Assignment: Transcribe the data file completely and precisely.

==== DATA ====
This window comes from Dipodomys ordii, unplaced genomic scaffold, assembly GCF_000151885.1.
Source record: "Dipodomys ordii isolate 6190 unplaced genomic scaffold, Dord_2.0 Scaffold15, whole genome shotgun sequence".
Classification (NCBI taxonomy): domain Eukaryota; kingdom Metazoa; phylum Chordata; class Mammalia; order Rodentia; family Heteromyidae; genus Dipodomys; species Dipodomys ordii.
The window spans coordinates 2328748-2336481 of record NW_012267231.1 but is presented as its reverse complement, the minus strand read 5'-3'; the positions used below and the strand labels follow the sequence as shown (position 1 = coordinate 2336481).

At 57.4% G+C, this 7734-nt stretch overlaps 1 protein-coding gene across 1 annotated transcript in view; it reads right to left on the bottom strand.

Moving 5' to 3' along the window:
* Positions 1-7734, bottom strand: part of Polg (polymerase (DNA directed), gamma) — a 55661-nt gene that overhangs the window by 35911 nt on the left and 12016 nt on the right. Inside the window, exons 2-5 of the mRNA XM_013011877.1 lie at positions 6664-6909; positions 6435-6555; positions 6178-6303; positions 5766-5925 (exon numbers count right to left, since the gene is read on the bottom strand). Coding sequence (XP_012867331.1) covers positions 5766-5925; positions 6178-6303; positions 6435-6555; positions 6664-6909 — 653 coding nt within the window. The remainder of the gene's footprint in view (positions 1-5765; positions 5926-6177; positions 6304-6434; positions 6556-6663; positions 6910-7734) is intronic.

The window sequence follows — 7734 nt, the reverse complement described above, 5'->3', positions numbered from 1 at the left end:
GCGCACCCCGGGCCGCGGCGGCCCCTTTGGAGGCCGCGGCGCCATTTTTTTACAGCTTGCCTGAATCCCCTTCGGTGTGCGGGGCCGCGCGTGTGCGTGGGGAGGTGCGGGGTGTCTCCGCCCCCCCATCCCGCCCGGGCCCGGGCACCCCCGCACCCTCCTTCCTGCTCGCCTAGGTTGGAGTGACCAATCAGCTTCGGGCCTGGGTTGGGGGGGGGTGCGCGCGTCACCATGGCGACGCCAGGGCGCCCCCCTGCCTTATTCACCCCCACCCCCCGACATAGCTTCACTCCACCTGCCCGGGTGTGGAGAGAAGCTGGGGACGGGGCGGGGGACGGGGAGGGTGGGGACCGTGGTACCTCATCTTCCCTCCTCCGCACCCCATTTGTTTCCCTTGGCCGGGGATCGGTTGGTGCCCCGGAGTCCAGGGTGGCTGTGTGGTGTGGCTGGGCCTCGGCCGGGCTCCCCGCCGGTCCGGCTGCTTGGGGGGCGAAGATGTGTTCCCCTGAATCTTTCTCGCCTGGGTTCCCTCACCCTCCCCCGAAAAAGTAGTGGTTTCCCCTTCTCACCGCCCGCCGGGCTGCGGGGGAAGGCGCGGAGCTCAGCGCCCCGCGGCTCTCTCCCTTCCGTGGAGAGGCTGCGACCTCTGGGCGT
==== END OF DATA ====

This window comes from Dipodomys ordii, unplaced genomic scaffold, assembly GCF_000151885.1.
Source record: "Dipodomys ordii isolate 6190 unplaced genomic scaffold, Dord_2.0 Scaffold15, whole genome shotgun sequence".
Classification (NCBI taxonomy): domain Eukaryota; kingdom Metazoa; phylum Chordata; class Mammalia; order Rodentia; family Heteromyidae; genus Dipodomys; species Dipodomys ordii.
The window spans coordinates 2328748-2336481 of record NW_012267231.1 but is presented as its reverse complement, the minus strand read 5'-3'; the positions used below and the strand labels follow the sequence as shown (position 1 = coordinate 2336481).

At 57.4% G+C, this 7734-nt stretch overlaps 1 protein-coding gene across 1 annotated transcript in view; it reads right to left on the bottom strand.

Moving 5' to 3' along the window:
* Positions 1-7734, bottom strand: part of Polg (polymerase (DNA directed), gamma) — a 55661-nt gene that overhangs the window by 35911 nt on the left and 12016 nt on the right. Inside the window, exons 2-5 of the mRNA XM_013011877.1 lie at positions 6664-6909; positions 6435-6555; positions 6178-6303; positions 5766-5925 (exon numbers count right to left, since the gene is read on the bottom strand). Coding sequence (XP_012867331.1) covers positions 5766-5925; positions 6178-6303; positions 6435-6555; positions 6664-6909 — 653 coding nt within the window. The remainder of the gene's footprint in view (positions 1-5765; positions 5926-6177; positions 6304-6434; positions 6556-6663; positions 6910-7734) is intronic.

The window sequence follows — 7734 nt, the reverse complement described above, 5'->3', positions numbered from 1 at the left end:
GCGCACCCCGGGCCGCGGCGGCCCCTTTGGAGGCCGCGGCGCCATTTTTTTACAGCTTGCCTGAATCCCCTTCGGTGTGCGGGGCCGCGCGTGTGCGTGGGGAGGTGCGGGGTGTCTCCGCCCCCCCATCCCGCCCGGGCCCGGGCACCCCCGCACCCTCCTTCCTGCTCGCCTAGGTTGGAGTGACCAATCAGCTTCGGGCCTGGGTTGGGGGGGGGTGCGCGCGTCACCATGGCGACGCCAGGGCGCCCCCCTGCCTTATTCACCCCCACCCCCCGACATAGCTTCACTCCACCTGCCCGGGTGTGGAGAGAAGCTGGGGACGGGGCGGGGGACGGGGAGGGTGGGGACCGTGGTACCTCATCTTCCCTCCTCCGCACCCCATTTGTTTCCCTTGGCCGGGGATCGGTTGGTGCCCCGGAGTCCAGGGTGGCTGTGTGGTGTGGCTGGGCCTCGGCCGGGCTCCCCGCCGGTCCGGCTGCTTGGGGGGCGAAGATGTGTTCCCCTGAATCTTTCTCGCCTGGGTTCCCTCACCCTCCCCCGAAAAAGTAGTGGTTTCCCCTTCTCACCGCCCGCCGGGCTGCGGGGGAAGGCGCGGAGCTCAGCGCCCCGCGGCTCTCTCCCTTCCGTGGAGAGGCTGCGACCTCTGGGCGT